My question is about the LBs. What player or players are pushing the starters for playing time or at least making noise before camp? We all wanna know what's going on with the OLine. Who's looking better with the change in coaching? Also what's the plan for the DLine? Are guys gonna move around and play multiple spots? Will we have a rushmen package like the buckeyes? #WhoDey #WhoDeyNation #Bengals #SeasonTicketMember Josh Mason, Cincinnati, OH
JOSH: Your support is much appreciated in these parts. Frankly, before the pads come on, it's all noise, particularly with the three positions of which you speak. Can't tell much.
I don't see the starting backers (Vontaze Burfict at WILL, Preston Brown at MIKE, Nick Vigil at SAM) getting pushed, but there are some intriguing questions. They see sophomore Jordan Evans as an emerging guy, so we'll see if he can hold on to the WILL starting spot when Burfict begins his four-game suspension on Opening Day. Undrafted rookie Chris Worley has looked good enough early to pencil in a run at what figures to be Burfict's Opening Day roster spot.
But, look, you can't automatically count out an undrafted guy like Connecticut rookie Junior Joseph. Yes, the picture of a huge longshot. 100-1. But the guy is a baller with pads on so let's wait and see.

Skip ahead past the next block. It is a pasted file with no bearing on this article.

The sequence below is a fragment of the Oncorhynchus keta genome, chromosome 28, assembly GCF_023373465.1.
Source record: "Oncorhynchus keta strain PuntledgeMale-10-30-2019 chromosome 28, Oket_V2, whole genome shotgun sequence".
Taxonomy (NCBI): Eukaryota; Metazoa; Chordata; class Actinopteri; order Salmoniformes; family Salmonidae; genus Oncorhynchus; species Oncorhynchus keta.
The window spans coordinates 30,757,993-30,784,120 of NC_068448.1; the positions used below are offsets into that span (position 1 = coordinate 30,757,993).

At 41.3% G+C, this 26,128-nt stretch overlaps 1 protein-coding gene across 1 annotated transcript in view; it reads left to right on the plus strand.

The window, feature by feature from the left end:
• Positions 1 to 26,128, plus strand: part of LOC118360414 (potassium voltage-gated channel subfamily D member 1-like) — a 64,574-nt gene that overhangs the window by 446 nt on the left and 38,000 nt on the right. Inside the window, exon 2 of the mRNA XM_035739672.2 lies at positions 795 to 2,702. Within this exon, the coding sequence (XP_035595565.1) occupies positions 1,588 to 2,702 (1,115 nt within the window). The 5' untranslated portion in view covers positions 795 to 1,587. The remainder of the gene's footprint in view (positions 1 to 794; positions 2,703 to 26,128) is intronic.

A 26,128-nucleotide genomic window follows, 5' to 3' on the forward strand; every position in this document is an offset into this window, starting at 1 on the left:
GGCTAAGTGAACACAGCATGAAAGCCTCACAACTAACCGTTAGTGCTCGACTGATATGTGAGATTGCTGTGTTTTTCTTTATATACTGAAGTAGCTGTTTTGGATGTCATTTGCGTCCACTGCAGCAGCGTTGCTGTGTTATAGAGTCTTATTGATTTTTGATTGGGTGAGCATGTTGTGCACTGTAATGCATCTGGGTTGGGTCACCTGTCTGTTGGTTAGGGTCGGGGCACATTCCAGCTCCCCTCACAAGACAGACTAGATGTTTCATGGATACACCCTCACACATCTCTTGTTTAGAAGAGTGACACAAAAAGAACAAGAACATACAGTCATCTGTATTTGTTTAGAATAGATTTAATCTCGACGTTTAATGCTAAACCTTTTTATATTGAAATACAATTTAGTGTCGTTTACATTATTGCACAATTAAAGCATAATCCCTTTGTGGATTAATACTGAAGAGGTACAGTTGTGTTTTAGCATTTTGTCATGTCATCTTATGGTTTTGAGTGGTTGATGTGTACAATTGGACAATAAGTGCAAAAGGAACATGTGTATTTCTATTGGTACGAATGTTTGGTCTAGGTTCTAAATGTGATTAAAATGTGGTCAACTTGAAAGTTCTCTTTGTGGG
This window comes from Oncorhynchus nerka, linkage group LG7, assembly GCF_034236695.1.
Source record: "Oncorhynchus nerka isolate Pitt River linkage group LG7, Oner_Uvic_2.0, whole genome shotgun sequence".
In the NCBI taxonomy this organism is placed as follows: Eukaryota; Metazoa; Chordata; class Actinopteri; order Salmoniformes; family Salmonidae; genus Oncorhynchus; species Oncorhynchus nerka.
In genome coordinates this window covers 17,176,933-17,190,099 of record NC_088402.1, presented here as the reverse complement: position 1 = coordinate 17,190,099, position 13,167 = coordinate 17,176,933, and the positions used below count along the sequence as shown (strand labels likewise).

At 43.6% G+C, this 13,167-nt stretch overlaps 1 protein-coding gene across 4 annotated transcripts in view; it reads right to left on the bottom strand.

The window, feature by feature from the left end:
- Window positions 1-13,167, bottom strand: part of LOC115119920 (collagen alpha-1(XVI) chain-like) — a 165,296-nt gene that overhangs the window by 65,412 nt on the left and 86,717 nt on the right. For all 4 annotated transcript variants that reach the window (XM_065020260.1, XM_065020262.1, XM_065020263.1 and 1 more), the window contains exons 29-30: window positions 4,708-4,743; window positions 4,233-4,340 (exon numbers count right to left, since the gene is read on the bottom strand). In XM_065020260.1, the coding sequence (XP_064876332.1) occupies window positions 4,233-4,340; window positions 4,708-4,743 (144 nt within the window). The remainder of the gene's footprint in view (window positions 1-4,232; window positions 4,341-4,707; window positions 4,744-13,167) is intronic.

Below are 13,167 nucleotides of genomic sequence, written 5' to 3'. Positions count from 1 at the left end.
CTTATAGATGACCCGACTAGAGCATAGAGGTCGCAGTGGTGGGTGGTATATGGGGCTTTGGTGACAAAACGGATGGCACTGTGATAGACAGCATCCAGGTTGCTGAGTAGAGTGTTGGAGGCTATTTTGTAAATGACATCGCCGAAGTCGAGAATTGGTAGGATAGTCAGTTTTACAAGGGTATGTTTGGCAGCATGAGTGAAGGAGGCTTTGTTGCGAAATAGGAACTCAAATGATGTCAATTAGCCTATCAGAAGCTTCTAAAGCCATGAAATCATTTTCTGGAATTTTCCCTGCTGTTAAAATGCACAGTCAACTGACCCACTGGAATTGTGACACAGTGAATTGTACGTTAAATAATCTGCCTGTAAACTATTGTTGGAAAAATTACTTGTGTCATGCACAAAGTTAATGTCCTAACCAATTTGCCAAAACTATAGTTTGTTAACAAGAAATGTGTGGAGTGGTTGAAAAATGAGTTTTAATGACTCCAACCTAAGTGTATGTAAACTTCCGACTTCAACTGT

And how are they going to count Carl Lawson? A sixth backer or ninth defensive lineman? Probably as one of the nine down lineman, but let's see how new defensive coordinator Teryl Austin uses him. Lawson is obviously a linchpin of the Bengals' Rushmen package, otherwise known as the nickel front.
You know who they are. Lawson and Carlos Dunlap on the perimeter. Geno Atkins inside with end Michael Johnson being able to play inside and out. Jordan Willis and Sam Hubbard are also going to get nickel rushes on the perimeter and I imagine they'll give those guys looks inside, too. Keep an eye on fifth-round tackle Andrew Brown, a guy who has looked interesting as inside pass rusher who might be able to play both of those spots in nickel.
No question. We all want to know who is going to look better with the new O-line coaching. But the spring has been all about getting them ready to play in pads. I guess you can say Cedric Ogbuehi has responded well to new offensive line coach Frank Pollack and if there is a surprise that came out of the voluntary practices it is that he's apparently in the mix to start at right tackle.
Plus, third-year guards Alex Redmond and Christian Westerman don't look overwhelmed by the fact one of them may be the Opening Day right guard. Beyond left tackle Cordy Glenn and rookie center Billy Price looking as solid as the back of their football cards, that's about all we know.
Greetings Mr. Hobson, I've been a long, long, long time Bengals fan.... since 1968. I really enjoyed the time when The Bengals actually came to Dayton and had a practice at Dayton's Welcome Stadium where Olympic hero Edwin C. Moses ran when he was destroying records in high school.